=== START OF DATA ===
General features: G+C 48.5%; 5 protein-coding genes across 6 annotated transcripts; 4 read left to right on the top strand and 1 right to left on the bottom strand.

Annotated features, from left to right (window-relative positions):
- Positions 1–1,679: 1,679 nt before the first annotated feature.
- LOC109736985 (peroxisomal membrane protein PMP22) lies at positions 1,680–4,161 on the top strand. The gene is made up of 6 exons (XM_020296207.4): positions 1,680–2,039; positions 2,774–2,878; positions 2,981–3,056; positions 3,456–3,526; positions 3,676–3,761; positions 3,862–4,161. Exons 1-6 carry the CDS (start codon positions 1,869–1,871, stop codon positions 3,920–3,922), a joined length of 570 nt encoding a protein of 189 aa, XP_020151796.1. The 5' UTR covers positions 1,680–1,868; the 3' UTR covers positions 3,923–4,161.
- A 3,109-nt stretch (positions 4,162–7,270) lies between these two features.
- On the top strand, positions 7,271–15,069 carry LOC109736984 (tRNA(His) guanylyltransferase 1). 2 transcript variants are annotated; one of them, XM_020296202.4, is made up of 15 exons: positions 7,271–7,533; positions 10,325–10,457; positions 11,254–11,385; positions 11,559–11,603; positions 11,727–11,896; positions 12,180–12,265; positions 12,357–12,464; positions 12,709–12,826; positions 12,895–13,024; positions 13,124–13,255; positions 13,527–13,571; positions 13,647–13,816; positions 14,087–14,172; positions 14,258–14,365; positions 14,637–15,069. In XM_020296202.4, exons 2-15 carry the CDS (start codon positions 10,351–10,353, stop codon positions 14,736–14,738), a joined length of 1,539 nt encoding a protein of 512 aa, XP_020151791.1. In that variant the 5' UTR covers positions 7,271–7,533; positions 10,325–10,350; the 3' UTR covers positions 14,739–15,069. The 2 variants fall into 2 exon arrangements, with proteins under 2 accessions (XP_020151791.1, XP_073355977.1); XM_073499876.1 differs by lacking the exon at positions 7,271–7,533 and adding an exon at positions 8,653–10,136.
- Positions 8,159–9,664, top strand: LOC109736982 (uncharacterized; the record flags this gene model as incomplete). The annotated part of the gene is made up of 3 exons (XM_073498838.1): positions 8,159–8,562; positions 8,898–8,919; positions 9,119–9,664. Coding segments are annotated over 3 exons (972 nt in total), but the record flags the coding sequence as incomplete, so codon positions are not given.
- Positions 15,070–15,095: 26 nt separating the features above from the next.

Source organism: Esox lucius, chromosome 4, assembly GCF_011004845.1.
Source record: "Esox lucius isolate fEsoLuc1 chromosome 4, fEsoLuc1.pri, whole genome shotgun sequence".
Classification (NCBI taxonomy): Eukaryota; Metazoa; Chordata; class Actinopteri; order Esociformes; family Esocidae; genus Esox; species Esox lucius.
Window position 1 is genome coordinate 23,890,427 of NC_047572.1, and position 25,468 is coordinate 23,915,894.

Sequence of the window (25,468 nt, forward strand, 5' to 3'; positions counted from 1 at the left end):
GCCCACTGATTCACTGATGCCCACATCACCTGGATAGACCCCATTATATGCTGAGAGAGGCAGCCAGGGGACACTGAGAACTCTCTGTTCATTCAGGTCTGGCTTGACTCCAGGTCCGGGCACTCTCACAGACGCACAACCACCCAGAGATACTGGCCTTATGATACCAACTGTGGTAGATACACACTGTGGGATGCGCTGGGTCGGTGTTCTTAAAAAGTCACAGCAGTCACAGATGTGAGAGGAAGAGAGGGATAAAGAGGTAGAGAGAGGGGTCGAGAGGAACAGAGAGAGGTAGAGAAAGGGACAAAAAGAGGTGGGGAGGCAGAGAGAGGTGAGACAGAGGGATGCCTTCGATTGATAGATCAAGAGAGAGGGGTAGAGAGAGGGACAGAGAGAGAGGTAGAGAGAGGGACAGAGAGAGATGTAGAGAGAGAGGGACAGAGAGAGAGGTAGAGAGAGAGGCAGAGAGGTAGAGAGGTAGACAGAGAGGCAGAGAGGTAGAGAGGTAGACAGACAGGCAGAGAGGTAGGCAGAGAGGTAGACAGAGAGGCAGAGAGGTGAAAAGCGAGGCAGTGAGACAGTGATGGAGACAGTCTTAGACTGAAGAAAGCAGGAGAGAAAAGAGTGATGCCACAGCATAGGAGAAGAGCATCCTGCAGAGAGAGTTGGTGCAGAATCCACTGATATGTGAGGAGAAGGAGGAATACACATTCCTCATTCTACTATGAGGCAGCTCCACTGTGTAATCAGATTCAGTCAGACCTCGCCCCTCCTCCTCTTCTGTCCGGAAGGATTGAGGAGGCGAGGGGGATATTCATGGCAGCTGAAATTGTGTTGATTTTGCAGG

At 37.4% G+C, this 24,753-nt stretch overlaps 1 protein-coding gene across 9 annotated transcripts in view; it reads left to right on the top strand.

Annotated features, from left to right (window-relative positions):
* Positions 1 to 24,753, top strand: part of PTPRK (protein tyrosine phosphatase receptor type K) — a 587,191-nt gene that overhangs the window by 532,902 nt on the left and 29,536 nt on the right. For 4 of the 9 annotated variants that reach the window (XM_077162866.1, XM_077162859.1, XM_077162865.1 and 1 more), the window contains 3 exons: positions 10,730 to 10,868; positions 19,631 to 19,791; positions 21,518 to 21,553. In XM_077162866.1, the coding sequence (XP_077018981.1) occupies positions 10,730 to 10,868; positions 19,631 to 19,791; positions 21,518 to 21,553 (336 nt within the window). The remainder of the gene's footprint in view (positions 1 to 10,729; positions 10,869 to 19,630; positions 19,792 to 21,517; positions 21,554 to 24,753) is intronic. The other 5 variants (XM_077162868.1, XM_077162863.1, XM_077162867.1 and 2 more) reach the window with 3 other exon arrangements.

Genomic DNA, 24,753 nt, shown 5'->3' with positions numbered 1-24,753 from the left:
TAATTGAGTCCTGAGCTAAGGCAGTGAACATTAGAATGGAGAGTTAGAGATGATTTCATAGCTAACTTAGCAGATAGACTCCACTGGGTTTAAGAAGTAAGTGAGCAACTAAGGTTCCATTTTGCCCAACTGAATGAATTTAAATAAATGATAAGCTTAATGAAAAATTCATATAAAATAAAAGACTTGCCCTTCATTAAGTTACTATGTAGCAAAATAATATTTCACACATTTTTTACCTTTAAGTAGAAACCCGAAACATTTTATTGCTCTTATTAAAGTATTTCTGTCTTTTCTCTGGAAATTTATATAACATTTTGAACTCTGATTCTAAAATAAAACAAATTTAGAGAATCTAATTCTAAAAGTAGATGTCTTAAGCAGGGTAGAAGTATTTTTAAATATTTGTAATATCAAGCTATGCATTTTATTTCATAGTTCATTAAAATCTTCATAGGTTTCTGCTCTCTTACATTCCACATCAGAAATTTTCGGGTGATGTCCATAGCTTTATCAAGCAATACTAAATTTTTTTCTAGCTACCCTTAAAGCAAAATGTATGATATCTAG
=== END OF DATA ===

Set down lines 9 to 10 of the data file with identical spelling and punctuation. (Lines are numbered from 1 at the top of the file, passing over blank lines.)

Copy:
Source organism: Esox lucius, chromosome 4, assembly GCF_011004845.1.
Source record: "Esox lucius isolate fEsoLuc1 chromosome 4, fEsoLuc1.pri, whole genome shotgun sequence".